I am afraid I have to wade into this mire. Even though it is probably a
subject best avoided because people often have very strong feelings in this
I don't see why anyone should be compelled to submit Rare Bird reports
unless they really want to. In exactly the same way people should not be
compelled to report bird sightings on Birding_Aus unless they want to. The
latter method of reporting seems to be much more popular than the former.
One might ask why?
Firstly, Birding_Aus provides its subscribers with a simple and quick way
of keeping up to date with events. Posting observations of sea watches may
be dodgy information in some circles but to others it is exciting enough to
dash out of work with telescope in hand. Perhaps the difference between
seeing a new species or finding out about it when it is too late. Hence
there is a reciprocal ultruism that develops rapidly. If the results of
the seabird trip at the end of June from Wollongong had not been publicised
then dozens of people would have missed out on the fun of going to sea in
recent weeks. The same applies to the reports of sightings from Sydney's
Headlands. Similar examples are numerous. For the most part this type of
reporting satisfies the immediate needs of people who enjoy going birding.
Secondly, posting to Birding-Aus is relatively quick and painless where as
writing detailed descriptions of a bird sighting is time-consuming and
boring by comparison. For the most part people who do not believe postings
to Birding_Aus are polite enough not to publicly denegrate the reporter
(perhaps in private but thats OK) where as public rejection of formal
records may be embarassing.
I have been a county recorder in the USA and assiduously submitted record
for years but now I am completely cynical about the whole process.
The cycnicism arises from statements such as this:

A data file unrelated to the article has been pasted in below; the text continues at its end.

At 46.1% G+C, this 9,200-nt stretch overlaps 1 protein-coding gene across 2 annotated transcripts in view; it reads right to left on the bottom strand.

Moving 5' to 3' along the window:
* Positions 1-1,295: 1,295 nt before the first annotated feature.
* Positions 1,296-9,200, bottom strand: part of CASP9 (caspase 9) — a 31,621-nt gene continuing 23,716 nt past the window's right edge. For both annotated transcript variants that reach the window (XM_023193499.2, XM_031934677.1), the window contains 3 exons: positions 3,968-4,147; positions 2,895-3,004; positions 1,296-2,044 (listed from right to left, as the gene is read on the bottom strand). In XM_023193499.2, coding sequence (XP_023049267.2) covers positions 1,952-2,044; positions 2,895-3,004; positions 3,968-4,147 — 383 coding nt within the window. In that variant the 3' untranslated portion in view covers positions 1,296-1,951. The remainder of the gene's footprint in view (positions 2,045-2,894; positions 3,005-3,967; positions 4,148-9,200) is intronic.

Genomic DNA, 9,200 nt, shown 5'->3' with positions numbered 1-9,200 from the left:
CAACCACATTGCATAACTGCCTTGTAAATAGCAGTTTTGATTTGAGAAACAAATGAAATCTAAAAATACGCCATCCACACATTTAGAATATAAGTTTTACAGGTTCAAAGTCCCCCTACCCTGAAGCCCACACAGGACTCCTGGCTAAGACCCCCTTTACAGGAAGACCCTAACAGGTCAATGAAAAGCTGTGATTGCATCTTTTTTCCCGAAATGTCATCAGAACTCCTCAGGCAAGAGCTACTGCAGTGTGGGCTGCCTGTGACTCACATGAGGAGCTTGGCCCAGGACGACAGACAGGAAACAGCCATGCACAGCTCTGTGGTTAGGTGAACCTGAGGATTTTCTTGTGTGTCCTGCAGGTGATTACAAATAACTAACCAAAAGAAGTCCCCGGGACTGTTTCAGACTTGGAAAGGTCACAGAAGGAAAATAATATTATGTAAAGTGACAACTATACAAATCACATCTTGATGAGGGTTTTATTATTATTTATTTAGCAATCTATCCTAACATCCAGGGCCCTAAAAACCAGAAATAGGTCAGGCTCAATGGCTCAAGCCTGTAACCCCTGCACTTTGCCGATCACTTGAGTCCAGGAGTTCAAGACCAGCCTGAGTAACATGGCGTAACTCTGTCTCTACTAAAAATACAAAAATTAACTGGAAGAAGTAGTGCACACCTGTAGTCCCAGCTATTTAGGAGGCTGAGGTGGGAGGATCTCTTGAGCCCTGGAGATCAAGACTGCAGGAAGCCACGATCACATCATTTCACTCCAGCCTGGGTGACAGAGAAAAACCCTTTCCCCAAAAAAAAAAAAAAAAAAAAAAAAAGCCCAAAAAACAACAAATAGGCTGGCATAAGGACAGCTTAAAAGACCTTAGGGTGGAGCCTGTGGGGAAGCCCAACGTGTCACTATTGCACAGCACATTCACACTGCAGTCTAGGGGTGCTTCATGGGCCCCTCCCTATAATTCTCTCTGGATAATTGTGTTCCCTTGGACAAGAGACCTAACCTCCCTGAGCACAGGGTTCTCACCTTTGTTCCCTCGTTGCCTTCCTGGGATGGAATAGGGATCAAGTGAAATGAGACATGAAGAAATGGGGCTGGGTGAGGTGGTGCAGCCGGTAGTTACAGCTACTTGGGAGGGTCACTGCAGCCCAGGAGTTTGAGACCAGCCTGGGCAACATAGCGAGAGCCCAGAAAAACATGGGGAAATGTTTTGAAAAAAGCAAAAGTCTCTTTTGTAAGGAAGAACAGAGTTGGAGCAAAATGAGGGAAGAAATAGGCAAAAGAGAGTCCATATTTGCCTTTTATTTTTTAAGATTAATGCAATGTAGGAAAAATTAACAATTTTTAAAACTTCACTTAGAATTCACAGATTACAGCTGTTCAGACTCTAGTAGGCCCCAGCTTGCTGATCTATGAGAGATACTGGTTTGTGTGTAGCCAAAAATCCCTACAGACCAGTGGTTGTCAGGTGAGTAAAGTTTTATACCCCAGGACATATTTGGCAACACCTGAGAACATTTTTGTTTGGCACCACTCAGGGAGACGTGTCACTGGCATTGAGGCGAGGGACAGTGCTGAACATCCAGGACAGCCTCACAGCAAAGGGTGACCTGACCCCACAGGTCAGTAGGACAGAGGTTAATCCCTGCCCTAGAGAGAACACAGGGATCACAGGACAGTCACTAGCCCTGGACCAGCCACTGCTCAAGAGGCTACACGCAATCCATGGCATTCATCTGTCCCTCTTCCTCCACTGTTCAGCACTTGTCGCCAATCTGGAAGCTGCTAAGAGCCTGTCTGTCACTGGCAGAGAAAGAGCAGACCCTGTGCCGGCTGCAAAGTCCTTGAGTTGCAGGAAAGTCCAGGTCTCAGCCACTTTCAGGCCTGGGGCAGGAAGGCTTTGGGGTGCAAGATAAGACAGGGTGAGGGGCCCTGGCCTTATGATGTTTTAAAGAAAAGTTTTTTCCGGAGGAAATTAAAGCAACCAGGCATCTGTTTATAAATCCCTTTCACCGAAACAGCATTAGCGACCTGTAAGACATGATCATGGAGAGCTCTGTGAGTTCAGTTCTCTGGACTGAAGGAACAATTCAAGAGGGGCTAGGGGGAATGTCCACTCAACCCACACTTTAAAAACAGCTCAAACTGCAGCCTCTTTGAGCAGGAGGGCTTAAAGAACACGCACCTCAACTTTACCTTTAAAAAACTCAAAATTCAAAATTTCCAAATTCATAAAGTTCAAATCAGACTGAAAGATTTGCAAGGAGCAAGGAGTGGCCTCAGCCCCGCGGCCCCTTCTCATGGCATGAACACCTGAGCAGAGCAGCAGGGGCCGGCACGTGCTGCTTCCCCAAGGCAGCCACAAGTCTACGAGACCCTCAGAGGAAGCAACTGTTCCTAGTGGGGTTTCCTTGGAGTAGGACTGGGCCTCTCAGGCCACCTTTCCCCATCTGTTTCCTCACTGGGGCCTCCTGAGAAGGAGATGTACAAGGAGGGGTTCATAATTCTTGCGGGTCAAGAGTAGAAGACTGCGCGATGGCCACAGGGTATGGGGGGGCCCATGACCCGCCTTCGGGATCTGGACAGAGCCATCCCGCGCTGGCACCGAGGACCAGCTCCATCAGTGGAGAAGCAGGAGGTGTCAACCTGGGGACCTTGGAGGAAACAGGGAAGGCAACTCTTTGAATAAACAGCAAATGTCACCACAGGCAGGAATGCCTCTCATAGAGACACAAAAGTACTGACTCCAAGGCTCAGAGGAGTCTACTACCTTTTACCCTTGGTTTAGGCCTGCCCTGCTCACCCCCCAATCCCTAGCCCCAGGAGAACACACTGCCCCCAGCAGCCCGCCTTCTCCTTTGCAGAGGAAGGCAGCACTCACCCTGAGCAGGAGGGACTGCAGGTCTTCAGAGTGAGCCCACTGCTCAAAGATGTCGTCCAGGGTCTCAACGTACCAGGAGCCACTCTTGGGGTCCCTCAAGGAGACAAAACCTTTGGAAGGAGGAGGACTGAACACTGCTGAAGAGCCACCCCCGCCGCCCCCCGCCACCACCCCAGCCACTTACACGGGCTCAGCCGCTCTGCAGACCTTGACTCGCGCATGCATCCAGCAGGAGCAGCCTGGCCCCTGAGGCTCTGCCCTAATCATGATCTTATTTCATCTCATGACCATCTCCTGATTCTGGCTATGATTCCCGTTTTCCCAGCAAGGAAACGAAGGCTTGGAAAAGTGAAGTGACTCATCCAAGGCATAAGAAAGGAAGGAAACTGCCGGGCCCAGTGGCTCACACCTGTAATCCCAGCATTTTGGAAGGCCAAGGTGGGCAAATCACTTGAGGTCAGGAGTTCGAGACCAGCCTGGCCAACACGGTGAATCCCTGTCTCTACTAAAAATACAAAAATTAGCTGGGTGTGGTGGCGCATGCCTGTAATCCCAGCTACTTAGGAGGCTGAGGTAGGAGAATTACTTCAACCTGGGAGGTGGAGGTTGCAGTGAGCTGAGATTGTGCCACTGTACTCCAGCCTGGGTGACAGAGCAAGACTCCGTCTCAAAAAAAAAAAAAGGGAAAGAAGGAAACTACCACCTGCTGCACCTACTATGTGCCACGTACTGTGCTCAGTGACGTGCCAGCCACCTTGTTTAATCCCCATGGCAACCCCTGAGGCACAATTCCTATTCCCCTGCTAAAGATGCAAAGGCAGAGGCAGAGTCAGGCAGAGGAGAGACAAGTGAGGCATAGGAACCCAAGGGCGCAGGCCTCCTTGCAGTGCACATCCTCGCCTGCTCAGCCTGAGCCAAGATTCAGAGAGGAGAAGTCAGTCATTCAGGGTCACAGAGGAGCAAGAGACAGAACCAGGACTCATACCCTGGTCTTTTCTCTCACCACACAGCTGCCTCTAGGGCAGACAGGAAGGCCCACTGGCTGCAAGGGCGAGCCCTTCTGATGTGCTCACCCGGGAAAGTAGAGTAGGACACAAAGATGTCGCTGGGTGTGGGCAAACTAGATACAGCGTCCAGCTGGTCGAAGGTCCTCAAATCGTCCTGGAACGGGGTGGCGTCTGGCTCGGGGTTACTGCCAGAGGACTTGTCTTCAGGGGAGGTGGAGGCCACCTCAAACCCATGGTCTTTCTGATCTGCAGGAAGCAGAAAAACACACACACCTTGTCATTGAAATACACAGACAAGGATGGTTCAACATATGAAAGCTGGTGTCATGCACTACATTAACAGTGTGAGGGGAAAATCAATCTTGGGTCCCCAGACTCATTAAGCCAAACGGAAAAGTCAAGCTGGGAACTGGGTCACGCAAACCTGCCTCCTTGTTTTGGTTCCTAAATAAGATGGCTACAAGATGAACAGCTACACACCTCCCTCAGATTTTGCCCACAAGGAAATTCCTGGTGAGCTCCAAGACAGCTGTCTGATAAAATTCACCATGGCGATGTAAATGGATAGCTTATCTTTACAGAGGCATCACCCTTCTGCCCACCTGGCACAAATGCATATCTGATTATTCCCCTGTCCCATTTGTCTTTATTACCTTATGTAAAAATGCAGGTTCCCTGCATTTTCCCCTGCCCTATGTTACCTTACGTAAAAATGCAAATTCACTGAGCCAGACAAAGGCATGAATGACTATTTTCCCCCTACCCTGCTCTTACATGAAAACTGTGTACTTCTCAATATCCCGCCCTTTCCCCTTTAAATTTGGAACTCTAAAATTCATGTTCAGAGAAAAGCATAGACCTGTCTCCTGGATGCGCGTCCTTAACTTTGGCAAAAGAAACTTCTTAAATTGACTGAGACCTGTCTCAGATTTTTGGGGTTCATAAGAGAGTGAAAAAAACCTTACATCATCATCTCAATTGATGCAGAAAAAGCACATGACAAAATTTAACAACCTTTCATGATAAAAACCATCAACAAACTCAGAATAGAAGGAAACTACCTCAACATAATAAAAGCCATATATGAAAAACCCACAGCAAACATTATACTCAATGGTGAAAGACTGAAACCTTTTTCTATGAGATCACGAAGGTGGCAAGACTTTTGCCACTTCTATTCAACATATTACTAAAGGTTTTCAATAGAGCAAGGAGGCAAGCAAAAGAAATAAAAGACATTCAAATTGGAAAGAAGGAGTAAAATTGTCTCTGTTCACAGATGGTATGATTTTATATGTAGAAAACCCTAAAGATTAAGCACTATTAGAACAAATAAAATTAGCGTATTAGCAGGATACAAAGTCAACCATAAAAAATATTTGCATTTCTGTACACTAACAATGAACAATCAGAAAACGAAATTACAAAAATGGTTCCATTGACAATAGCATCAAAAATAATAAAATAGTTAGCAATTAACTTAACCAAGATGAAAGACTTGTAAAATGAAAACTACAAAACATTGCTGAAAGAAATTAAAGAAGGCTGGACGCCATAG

"if we are happy to broadcast our observation, then we should also take the
trouble to provide a written description for others to determine if that is
what was seen! "
Small wonder people don't place submitting records at the top of their list
of things to do today! To me this implies that there are those whose
remote but infinite wisdom supercedes the credibility of those who actually
made the observation of the bird. Surely the philosohpy should be only to
determine how reliable the record is. To compund matters one all to
frequently receives a letter informing one that the identity of the bird in
question was not established, i.e. that the observer is a hopless joke who
should find another pastime.
It would be very easy to write a perfect description and even supply photos
in order to have a record accepted by an appraisal process. This does not
establish the record beyond doubt. Also, in my experience one has to
reject records that are real because the report is inadequate and one has
to maintain standards. Therefore, how does this whole time-consuming
process purport to establish any sort of reliable data base? It simply
doesn't, it is really just a sub-discipline of the hobby of birdwatching
for those with a taste for it.
My feeling in this area is that all records should be accepted gracfully
such that the contributor feels that the efforts of submitting the record
have been of value AND encouraged to do so again. The record itself is
then appended with a reliabilty score (determined by assesment committee)
in a data base for research purposes. The reliability score would be open
to review subject to subsequent patterns of occurence etc. The contibutor
does not then have to face rejection of a report which should have been